Sports Illustrated published a story on Khalil Tate this week that outlined some of the reasons the Arizona Wildcats quarterback failed to live up to the massive hype that landed him on the magazine’s cover heading into the 2018 season.
It is well-documented that Tate suffered an ankle injury Week 2 against Houston that hindered his mobility throughout the season, but his father told SI that there was more to it than that.
“He had a shoulder and toe” injury, Brian Tate told SI. “I know my son—I know when he can’t do his best, it frustrates him.”
Per the story, Khalil Tate only started feeling 100 percent this April, and that he had to miss practices during game weeks last season just so that he felt decent enough to play.
Tate only missed one game (at UCLA), but he only rushed for 224 yards as a junior, nearly 1,200 fewer than he scampered for as a sophomore (though he did throw for a career-high 26 touchdowns and over 2,500 yards).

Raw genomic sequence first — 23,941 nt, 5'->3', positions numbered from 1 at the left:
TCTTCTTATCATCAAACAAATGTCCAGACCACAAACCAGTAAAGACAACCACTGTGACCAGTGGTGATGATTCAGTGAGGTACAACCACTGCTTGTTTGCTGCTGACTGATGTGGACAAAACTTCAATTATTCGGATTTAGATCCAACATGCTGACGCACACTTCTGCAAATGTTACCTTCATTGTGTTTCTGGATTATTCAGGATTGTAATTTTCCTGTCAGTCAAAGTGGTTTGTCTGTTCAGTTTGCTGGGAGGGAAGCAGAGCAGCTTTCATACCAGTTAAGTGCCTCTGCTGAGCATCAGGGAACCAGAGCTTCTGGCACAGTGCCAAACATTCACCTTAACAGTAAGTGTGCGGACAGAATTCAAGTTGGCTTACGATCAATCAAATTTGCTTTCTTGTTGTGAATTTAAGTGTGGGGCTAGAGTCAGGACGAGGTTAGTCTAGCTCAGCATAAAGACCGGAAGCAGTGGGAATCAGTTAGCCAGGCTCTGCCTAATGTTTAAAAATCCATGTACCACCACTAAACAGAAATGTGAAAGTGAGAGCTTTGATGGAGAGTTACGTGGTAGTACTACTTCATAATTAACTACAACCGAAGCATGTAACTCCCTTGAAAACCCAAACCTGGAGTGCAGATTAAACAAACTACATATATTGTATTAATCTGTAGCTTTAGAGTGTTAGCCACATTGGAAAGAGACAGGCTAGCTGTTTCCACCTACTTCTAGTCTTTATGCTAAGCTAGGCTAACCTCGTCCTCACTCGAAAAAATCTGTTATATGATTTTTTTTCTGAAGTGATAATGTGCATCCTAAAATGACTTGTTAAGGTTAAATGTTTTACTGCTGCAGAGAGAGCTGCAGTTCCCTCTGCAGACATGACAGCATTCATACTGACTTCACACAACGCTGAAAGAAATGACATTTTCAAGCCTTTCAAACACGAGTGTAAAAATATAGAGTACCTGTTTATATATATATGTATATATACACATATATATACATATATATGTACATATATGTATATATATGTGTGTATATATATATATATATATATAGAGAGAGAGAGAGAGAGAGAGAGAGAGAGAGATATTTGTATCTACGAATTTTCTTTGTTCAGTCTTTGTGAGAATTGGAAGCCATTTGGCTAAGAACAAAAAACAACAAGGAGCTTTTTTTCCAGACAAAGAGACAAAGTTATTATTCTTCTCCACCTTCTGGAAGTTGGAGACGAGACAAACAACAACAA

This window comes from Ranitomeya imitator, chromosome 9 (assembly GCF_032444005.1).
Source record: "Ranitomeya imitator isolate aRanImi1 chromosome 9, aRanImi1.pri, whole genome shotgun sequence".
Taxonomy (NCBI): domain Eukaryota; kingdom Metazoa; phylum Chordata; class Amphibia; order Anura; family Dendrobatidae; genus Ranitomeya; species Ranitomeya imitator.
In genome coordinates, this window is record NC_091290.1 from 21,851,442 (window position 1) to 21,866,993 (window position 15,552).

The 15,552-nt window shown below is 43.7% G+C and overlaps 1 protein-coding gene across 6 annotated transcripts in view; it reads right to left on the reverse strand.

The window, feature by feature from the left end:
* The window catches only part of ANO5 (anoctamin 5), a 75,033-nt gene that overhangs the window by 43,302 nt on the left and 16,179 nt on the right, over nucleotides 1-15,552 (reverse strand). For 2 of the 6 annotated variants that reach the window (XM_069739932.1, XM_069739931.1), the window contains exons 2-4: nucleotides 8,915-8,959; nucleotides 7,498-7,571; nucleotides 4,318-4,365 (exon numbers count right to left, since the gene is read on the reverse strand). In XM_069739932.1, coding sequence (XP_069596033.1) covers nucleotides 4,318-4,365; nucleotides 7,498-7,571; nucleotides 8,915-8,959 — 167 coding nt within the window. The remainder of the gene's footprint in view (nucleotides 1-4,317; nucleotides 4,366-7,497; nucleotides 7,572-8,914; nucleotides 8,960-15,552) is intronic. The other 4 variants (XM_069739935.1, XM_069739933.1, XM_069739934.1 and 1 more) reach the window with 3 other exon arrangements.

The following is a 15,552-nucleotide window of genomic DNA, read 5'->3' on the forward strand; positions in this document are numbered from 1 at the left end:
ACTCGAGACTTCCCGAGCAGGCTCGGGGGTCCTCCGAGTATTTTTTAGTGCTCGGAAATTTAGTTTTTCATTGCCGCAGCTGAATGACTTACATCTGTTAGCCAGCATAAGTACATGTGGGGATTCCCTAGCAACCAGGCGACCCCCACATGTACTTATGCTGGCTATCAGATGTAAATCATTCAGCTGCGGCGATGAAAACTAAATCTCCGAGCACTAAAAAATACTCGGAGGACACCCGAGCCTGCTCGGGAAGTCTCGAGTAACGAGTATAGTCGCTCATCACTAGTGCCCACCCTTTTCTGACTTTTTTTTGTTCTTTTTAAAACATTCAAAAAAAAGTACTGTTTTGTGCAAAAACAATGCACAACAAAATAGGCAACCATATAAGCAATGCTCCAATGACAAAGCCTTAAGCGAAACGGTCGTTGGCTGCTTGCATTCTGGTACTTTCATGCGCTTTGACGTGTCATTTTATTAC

“It was very difficult,” Tate told SI. “Knowing what I can do when I am healthy… Not being able to be healthy is kind of like, ‘Ah, I wish I can do this and wish I can do that, but I physically can’t,’” he told SI “I couldn’t run. It’s not that I didn’t want to run. I wanted to, but I couldn’t.”
Tate is healthy heading into 2019, but the expectations are much lower this time around, as the Wildcats were selected to finish fifth in the six-team Pac-12 South division.
The hope is that Tate can recapture some of the speed and elusiveness he showed as a sophomore, continue improving as a passer, and lead the Wildcats back to a bowl game in his second season under Kevin Sumlin.
The leadership aspect was also missing at times last season, but reports from fall camp suggest Tate is making strides in that area—and is on a better wavelength with both Sumlin and offensive coordinator Noel Mazzone.
“I think he feels more comfortable with us, we feel more comfort with him. And he feels more comfort with the offense,” Mazzone said last week. “And I think he’s really he’s really decided take ownership in the offense. So when you take ownership of something, you better fix things if they’re broken.”